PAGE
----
Even though you might not think that men can help during labour, the exact opposite is true. Women that have support from their partners during labour are able to get through it with much more ease than those facing the journey alone. Here are some tips on how you can help your partner get through the labour process.
Tips on how men can help during labour
Be positive, stay close, talk to her
You have to stay with your partner at all times and talk to them throughout the process. She needs to be able to feel your presence, hear your voice, and look into your eyes. This will give her the encouragement to continue.
Help her move
Men can help during labour by helping their partners move. Moving around during labour is exhausting, so you need to help her change positions and support her while she’s standing.
Keep her cool
When a woman goes into labour, things get pretty hot pretty quickly. You can give your partner some relief by fanning her down or wiping her brow, neck and face with a cool washcloth. You also need to remind her to stay hydrated and drink water between contractions.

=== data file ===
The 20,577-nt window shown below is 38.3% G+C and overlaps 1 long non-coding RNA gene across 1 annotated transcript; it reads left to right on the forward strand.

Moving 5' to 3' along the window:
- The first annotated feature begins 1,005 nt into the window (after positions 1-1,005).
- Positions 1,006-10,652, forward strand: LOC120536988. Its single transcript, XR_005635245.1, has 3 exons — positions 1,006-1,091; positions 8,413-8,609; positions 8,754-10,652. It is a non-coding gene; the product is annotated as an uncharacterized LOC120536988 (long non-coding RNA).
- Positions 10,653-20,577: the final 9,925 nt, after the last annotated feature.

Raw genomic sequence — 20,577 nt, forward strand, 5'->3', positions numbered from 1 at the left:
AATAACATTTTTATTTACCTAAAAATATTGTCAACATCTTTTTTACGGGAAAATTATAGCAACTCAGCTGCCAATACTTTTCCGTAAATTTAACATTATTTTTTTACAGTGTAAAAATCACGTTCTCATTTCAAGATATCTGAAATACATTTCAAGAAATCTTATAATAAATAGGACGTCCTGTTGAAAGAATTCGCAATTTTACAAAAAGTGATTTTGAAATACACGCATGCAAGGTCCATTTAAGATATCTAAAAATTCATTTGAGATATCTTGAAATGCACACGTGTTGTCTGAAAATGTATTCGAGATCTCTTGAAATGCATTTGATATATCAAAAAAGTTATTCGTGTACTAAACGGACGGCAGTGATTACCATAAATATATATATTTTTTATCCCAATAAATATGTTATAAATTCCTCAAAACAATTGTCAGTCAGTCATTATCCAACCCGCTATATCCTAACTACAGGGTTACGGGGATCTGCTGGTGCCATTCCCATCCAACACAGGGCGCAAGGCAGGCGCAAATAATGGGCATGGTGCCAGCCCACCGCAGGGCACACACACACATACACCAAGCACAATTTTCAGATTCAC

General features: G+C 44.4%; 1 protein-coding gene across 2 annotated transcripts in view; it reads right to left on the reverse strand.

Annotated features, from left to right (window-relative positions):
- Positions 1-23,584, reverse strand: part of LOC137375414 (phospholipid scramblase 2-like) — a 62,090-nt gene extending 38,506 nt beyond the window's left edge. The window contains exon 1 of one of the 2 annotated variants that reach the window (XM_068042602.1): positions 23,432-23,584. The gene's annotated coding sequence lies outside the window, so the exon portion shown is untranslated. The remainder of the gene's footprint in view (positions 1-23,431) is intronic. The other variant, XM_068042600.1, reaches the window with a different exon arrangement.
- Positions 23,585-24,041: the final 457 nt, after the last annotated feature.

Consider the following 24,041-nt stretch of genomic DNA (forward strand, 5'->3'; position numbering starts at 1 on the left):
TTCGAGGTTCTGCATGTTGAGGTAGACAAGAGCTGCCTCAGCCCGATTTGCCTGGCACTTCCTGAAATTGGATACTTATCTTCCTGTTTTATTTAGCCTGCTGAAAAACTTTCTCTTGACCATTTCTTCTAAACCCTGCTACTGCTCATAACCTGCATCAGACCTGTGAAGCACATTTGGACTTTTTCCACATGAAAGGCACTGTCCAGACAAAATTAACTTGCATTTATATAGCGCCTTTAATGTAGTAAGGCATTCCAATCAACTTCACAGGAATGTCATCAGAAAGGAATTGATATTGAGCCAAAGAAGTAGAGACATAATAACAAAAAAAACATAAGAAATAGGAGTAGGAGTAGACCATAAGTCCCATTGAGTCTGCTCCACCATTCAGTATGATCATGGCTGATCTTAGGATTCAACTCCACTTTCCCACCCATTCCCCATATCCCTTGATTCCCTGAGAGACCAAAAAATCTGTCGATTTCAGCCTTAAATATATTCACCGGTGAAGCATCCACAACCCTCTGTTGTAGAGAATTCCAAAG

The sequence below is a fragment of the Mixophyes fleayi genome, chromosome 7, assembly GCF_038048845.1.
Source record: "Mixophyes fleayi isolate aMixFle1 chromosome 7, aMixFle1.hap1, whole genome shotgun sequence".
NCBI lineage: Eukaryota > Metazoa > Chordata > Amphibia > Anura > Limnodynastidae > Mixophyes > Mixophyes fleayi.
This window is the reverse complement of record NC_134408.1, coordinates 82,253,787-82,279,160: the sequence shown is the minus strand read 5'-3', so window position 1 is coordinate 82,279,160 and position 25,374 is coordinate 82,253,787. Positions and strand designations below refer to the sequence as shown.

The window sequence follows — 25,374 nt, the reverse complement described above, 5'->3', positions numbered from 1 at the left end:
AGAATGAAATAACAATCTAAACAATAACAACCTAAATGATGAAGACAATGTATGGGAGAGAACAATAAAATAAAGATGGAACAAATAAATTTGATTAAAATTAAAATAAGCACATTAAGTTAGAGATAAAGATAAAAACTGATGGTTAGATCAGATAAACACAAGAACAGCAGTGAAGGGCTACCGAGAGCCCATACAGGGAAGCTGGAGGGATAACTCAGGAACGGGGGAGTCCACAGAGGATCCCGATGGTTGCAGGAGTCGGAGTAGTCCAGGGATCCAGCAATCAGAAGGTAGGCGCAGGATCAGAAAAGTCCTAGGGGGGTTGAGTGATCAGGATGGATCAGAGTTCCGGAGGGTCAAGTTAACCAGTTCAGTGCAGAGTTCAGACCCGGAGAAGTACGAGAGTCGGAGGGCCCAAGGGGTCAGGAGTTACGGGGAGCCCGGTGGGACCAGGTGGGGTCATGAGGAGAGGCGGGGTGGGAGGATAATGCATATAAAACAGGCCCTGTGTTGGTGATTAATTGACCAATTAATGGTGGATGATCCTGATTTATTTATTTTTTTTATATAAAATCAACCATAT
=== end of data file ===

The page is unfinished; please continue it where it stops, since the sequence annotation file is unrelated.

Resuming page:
Get the water ready
If your partner wants to use water for pain relief, you can help get the shower turned on or the bathwater running so that the temperature will be just right for her to get in.
Don’t take it personally
Labour is hard work, and the transition phase is often the toughest. She’ll be rude to you at times, but please, don’t take it personally. She chose you to help her during this time because she loves and trusts you. You are her safe outlet and you need to keep in mind that she’s extremely hormonal, tired, and going through a LOT.
Recognize her work
A woman in transition needs to be reminded of how far she’s come since it can help her push through the last phase much more comfortably. Remind her that she’s almost at the finish line and that every contraction is one step closer to holding your baby.
Be her advocate
Transition is usually the phase of labour where care providers may undermine efforts of natural birth. They might suggest unnecessary interventions or attempt them without the mother’s consent since their decision-making abilities and the ability to verbalize their wishes are limited. Right now, you’re an essential role player and you need to act as her advocate and speak for her when she is unable to do so.